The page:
Do All Fat Lead to Weight Gain? 5 Nutrition Related Myths You Should Stop Believing

Does eating healthy comes at a cost? Is aal fat bad? There are several myths that do the arounds about nutrition- what to eat and what not eat. Here are some myths debunked by experts!

Do All Fat Lead to Weight Gain? 5 Nutrition Related Myths You Should Stop Believing

In the contemporary era, our lives have become as sedentary as health-conscious we have become. The Covid-19 pandemic made people lead an unhealthy lifestyle and simultaneously people got conscious about their health as well. Most of us realise the significance of nutrition in maintaining physical health. However, there are numerous myths about nutrition as well. What to health, what is healthy, not healthy etc. Here are a few myths debunked by experts. How many of these have you heard before?


Myth 1: To lose weight, one should skip meals

Fact: Skipping meals can actually be counterproductive. It often leads to overeating later in the day and may slow down your metabolism, making it harder to lose weight. Focus on having smaller and frequent meals throughout the day and, focus on balanced, portion-controlled meals and healthy snacks throughout the day to maintain a steady metabolism and energy levels.

Myth 2: Eating fats equals gaining weight.

Fact: Unsaturated fats, such as those found in avocados, nuts, seeds, and olive oil, are beneficial for heart health and overall well-being. These fats can help reduce bad cholesterol levels and decrease the risk of heart disease. However, saturated fats and trans fats, often found in processed foods and fried items, should be consumed sparingly.

Myth 3: Carb -free diet can lead to quick weight loss

Fact: Speaking exclusively with, Rahul Maroli, CEO and Founder, Elevate Now, and Dr Neeta Deshpande, Chief Medical Officer explained the carbohydrate conundrum in the realm of nutrition. According to The STARCH study (2014) in India found that the evaluated Indian population derived 64.1% of their energy from carbohydrates, notably above the maximum recommended limit of 60%. In a related finding, the ICMR-INDIAB national study indicated that by reducing daily carbohydrate intake by 15%, approximately 66% of participants experienced diabetes remission. However, when adjusting one’s diet based on these findings, it’s crucial to recognize that all carbs are not the same. While processed foods surge blood sugar levels due to their easily absorbable carbs, fibre-rich carbs from whole grains, beans, vegetables, and fruits are crucial for regulating blood sugar, and cholesterol, and ensuring healthy digestion. These fibre-rich carbs have been consistently linked to healthier, longer lives.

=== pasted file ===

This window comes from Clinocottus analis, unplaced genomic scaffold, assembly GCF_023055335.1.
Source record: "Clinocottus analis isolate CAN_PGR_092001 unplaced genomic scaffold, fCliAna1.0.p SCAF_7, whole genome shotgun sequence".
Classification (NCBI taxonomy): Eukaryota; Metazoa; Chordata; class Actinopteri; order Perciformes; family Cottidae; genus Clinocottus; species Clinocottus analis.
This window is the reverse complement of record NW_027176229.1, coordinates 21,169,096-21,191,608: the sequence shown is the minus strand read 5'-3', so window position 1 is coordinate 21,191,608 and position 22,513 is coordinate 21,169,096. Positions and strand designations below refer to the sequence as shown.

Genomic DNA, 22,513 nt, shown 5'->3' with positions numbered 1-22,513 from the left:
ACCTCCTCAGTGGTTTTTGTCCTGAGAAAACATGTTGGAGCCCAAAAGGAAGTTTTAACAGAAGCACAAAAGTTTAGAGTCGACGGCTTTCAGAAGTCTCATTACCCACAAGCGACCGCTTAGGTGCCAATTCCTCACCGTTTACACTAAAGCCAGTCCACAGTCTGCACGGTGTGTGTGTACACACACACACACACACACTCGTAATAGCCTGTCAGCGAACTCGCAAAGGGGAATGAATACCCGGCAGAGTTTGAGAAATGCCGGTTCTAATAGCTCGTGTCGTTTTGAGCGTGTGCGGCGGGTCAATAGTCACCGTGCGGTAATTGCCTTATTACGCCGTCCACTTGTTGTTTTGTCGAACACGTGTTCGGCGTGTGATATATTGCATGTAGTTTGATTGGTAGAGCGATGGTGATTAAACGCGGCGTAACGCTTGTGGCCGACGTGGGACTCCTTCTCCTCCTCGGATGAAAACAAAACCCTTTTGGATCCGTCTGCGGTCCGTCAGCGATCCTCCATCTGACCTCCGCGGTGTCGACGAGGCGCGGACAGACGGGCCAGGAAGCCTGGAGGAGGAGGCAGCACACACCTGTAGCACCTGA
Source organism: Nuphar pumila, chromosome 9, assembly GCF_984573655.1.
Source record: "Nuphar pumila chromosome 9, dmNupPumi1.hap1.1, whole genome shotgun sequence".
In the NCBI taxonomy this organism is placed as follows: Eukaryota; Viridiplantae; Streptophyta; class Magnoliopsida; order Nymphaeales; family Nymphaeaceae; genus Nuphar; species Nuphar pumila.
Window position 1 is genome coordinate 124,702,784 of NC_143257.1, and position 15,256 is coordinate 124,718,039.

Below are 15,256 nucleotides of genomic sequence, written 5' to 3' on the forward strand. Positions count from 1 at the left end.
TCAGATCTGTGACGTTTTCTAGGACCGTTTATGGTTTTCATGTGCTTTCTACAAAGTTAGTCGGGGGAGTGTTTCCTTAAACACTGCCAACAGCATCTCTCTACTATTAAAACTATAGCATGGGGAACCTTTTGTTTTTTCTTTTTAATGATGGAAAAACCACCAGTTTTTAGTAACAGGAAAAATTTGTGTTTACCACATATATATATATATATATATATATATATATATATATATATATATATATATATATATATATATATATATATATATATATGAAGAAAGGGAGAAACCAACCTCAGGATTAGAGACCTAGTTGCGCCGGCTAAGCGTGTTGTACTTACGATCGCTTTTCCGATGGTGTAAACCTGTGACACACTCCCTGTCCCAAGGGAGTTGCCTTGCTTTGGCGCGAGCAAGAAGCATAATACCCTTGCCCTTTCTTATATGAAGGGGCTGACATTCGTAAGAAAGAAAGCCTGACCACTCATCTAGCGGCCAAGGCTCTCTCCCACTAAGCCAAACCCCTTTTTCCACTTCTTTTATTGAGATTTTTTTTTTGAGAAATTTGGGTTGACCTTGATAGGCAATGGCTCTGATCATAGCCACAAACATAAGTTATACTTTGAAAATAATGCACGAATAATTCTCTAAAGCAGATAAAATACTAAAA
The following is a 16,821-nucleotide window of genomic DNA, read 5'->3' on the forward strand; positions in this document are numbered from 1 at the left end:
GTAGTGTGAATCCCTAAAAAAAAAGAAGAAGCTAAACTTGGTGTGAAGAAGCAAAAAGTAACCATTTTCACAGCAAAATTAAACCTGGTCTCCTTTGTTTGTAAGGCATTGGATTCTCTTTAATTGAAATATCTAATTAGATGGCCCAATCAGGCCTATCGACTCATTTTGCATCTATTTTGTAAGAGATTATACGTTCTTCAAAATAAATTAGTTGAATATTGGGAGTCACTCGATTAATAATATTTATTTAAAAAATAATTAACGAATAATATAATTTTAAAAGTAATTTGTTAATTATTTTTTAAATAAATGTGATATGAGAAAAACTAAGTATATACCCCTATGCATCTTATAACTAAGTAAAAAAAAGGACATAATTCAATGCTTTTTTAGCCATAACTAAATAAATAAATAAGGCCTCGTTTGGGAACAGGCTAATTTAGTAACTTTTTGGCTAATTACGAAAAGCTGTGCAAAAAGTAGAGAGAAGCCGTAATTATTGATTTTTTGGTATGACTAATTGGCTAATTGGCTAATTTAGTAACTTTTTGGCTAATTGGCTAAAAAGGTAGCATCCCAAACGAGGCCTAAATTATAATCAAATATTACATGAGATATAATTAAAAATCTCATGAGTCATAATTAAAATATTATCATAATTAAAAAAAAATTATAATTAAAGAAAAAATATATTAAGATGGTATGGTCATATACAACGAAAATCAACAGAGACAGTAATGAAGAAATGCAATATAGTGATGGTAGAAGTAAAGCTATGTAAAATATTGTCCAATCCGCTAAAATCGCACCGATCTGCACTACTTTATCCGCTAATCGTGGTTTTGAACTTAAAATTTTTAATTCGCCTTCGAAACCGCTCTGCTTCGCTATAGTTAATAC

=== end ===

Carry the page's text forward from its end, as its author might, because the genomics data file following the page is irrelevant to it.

Myth 4: Proteins Are Only Found in Non-Vegetarian Food.

Fact: While both animal and plant-based proteins can be part of a healthy diet, they differ in terms of nutrient content. Animal proteins, like meat, poultry, and fish, provide complete proteins with all essential amino acids. Contrary to the widespread belief, India’s vegetarian cuisine isn’t protein deficient. For instance, a cup of whole lentils contains about 18 grams of protein, nearly equivalent to the protein in 100 grams of chicken. Plus, legumes like chickpeas and kidney beans are both protein-rich and high in fiber. However, if one is on a low-calorie vegetarian diet, then protein supplements may be required to meet daily dietary requirements.

Myth 5: Using honey or jaggery over refined sugar is healthy and one does not need to limit their intake

Fact: While natural and minimally processed sugars like jaggery and honey are healthier alternatives over refined sugars, they still are sugars. Hence, one should watch out for their consumption.

Myth 6: Eating healthy is expensive

Fact: Eating healthy does not require breaking the bank. With careful planning, one can make the most of staple foods like beans, lentils, rice, oats, eggs, seasonal fruits and vegetables. In addition, dining out or ordering takeout can be expensive, and often these options come with larger portion sizes and added unhealthy ingredients. Cooking at home allows you to take charge of ingredients, portion sizes, and costs. Besides, it is an opportunity to experiment with nutritious recipes and flavours

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